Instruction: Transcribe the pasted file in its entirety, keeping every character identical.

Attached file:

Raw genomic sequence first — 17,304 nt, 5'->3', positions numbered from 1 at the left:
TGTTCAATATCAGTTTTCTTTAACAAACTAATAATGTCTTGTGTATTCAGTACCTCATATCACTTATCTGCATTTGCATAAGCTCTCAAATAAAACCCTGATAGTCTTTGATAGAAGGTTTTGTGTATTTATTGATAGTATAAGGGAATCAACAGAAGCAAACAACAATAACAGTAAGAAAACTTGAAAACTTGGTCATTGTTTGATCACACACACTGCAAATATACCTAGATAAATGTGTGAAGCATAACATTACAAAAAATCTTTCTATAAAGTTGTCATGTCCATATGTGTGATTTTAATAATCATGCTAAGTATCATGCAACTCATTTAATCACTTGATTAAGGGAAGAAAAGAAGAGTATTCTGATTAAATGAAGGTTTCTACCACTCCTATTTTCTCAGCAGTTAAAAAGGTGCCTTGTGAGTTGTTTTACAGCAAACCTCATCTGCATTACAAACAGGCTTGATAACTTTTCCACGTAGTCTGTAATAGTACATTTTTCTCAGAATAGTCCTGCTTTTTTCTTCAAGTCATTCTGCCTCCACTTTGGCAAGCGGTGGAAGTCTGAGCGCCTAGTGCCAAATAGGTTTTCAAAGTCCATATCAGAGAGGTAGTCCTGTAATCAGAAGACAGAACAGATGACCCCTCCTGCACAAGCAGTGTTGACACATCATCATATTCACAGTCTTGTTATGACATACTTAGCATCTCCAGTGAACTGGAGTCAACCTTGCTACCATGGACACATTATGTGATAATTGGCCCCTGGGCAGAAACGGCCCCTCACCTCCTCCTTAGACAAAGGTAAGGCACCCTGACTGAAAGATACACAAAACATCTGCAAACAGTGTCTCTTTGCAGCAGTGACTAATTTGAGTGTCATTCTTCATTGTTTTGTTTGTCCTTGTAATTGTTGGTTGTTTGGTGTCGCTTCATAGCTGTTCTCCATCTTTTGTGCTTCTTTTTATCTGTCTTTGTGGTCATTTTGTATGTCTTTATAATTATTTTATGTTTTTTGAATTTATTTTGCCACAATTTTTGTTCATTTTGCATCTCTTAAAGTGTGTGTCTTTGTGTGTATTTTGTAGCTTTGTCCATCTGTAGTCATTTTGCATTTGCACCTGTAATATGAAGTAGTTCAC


Raw genomic sequence first — 17,304 nt, 5'->3', positions numbered from 1 at the left:
TGTTCAATATCAGTTTTCTTTAACAAACTAATAATGTCTTGTGTATTCAGTACCTCATATCACTTATCTGCATTTGCATAAGCTCTCAAATAAAACCCTGATAGTCTTTGATAGAAGGTTTTGTGTATTTATTGATAGTATAAGGGAATCAACAGAAGCAAACAACAATAACAGTAAGAAAACTTGAAAACTTGGTCATTGTTTGATCACACACACTGCAAATATACCTAGATAAATGTGTGAAGCATAACATTACAAAAAATCTTTCTATAAAGTTGTCATGTCCATATGTGTGATTTTAATAATCATGCTAAGTATCATGCAACTCATTTAATCACTTGATTAAGGGAAGAAAAGAAGAGTATTCTGATTAAATGAAGGTTTCTACCACTCCTATTTTCTCAGCAGTTAAAAAGGTGCCTTGTGAGTTGTTTTACAGCAAACCTCATCTGCATTACAAACAGGCTTGATAACTTTTCCACGTAGTCTGTAATAGTACATTTTTCTCAGAATAGTCCTGCTTTTTTCTTCAAGTCATTCTGCCTCCACTTTGGCAAGCGGTGGAAGTCTGAGCGCCTAGTGCCAAATAGGTTTTCAAAGTCCATATCAGAGAGGTAGTCCTGTAATCAGAAGACAGAACAGATGACCCCTCCTGCACAAGCAGTGTTGACACATCATCATATTCACAGTCTTGTTATGACATACTTAGCATCTCCAGTGAACTGGAGTCAACCTTGCTACCATGGACACATTATGTGATAATTGGCCCCTGGGCAGAAACGGCCCCTCACCTCCTCCTTAGACAAAGGTAAGGCACCCTGACTGAAAGATACACAAAACATCTGCAAACAGTGTCTCTTTGCAGCAGTGACTAATTTGAGTGTCATTCTTCATTGTTTTGTTTGTCCTTGTAATTGTTGGTTGTTTGGTGTCGCTTCATAGCTGTTCTCCATCTTTTGTGCTTCTTTTTATCTGTCTTTGTGGTCATTTTGTATGTCTTTATAATTATTTTATGTTTTTTGAATTTATTTTGCCACAATTTTTGTTCATTTTGCATCTCTTAAAGTGTGTGTCTTTGTGTGTATTTTGTAGCTTTGTCCATCTGTAGTCATTTTGCATTTGCACCTGTAATATGAAGTAGTTCAC